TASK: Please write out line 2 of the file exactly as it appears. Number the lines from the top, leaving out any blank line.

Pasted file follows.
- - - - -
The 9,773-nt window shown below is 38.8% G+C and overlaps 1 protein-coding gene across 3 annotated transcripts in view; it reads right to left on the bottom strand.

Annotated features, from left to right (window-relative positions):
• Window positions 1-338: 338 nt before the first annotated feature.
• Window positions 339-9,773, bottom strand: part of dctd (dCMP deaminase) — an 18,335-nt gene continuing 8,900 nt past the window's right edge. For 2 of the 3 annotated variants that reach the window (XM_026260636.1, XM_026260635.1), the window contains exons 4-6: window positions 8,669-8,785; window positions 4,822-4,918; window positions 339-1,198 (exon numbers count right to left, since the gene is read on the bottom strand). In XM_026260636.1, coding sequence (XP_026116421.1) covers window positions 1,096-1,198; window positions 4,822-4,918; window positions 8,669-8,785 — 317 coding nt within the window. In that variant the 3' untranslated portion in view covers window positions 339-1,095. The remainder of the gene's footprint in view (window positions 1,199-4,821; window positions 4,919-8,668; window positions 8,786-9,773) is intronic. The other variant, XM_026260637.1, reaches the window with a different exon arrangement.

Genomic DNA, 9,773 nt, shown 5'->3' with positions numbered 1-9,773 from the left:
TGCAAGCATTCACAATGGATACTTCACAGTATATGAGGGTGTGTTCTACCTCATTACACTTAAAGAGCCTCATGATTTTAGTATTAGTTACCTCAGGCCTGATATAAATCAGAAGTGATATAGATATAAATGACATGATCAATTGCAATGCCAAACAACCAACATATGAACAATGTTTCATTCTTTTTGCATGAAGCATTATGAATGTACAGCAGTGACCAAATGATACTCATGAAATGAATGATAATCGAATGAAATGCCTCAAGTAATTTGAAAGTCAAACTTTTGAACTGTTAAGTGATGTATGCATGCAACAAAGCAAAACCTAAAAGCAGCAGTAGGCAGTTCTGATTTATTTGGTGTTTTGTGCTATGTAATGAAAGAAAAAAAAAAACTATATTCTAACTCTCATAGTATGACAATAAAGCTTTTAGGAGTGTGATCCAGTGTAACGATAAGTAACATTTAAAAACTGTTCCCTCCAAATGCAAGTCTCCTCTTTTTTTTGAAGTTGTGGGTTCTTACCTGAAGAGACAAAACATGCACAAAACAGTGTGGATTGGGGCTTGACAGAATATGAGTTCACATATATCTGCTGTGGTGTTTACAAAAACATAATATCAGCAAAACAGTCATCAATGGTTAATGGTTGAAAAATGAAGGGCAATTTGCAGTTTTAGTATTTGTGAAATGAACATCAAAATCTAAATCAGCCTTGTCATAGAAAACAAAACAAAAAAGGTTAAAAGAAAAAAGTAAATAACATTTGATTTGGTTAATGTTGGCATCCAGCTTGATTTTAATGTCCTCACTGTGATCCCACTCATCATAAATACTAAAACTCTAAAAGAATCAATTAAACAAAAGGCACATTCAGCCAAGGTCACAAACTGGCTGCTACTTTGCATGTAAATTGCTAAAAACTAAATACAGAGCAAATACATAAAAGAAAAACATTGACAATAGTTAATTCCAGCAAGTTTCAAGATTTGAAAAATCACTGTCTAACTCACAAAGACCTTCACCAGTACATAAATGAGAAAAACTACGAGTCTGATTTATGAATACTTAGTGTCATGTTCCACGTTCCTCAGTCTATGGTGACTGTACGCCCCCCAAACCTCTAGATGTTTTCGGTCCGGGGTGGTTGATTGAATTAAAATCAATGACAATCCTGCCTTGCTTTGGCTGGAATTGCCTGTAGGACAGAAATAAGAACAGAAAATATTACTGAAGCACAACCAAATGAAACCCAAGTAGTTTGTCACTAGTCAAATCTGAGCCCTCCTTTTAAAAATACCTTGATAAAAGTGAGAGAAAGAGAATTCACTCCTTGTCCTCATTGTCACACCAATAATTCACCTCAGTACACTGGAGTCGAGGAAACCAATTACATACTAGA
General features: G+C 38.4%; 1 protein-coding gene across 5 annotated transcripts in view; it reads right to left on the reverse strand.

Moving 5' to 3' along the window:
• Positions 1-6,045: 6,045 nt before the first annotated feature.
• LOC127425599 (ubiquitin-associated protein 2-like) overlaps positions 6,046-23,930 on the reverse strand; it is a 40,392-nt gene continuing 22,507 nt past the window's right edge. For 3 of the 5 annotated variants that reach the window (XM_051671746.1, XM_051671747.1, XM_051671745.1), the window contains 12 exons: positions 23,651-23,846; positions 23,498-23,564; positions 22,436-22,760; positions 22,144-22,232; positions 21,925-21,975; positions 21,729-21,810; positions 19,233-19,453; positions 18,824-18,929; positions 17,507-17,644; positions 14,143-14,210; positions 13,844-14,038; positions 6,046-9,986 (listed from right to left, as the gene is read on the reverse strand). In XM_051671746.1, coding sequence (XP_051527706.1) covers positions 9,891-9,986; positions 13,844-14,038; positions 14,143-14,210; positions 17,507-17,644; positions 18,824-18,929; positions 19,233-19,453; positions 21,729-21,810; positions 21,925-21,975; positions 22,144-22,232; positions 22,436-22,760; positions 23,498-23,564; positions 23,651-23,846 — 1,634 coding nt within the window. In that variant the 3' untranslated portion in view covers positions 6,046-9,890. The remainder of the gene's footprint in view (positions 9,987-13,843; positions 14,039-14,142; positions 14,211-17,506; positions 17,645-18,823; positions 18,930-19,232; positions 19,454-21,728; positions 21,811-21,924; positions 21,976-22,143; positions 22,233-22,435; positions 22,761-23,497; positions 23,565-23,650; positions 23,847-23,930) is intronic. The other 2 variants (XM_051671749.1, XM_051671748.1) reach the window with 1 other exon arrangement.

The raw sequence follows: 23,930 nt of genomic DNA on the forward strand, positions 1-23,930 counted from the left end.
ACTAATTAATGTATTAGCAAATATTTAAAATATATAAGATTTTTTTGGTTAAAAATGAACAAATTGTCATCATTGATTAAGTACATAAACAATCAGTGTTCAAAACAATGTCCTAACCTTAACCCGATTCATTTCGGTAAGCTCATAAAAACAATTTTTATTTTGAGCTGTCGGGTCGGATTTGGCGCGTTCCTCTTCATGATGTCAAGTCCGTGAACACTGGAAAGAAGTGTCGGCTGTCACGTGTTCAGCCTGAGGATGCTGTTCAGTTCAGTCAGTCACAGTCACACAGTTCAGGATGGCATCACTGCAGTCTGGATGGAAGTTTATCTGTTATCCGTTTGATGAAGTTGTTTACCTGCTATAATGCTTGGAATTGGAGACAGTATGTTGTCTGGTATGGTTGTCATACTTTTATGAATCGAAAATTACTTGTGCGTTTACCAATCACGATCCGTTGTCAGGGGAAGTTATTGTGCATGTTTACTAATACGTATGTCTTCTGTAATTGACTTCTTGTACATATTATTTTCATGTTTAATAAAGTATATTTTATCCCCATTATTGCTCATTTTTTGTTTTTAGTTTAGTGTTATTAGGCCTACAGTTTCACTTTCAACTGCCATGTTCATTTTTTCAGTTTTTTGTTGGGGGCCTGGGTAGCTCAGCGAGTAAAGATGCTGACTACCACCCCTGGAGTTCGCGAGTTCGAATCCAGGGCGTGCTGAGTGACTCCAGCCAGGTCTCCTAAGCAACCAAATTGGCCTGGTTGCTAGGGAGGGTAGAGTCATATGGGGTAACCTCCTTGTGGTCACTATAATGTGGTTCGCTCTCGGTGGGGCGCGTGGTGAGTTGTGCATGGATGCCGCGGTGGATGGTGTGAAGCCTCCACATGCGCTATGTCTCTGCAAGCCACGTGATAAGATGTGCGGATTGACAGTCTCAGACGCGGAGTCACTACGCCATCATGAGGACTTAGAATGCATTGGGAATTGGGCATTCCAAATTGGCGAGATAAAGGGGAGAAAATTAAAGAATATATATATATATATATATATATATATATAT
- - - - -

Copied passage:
Annotated features, from left to right (window-relative positions):